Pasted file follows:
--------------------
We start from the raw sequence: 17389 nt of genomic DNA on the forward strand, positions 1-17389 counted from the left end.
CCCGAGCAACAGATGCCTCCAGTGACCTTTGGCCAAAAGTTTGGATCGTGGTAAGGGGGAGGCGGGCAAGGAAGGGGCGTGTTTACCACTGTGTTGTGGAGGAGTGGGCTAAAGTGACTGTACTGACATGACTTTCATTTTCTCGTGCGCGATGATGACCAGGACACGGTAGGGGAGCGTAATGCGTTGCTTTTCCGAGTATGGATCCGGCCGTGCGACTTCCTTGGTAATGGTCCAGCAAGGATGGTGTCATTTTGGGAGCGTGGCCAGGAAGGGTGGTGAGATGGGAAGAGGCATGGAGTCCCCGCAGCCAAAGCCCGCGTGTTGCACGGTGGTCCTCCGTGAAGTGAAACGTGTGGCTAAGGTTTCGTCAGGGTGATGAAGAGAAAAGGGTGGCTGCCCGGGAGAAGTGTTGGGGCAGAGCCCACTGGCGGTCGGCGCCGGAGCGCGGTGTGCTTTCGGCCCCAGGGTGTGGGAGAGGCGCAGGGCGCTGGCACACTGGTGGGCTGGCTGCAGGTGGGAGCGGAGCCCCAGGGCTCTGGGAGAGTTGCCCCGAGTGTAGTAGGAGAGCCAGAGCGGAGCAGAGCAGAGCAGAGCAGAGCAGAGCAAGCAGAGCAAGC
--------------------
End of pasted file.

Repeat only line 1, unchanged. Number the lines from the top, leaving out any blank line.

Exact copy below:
We start from the raw sequence: 17389 nt of genomic DNA on the forward strand, positions 1-17389 counted from the left end.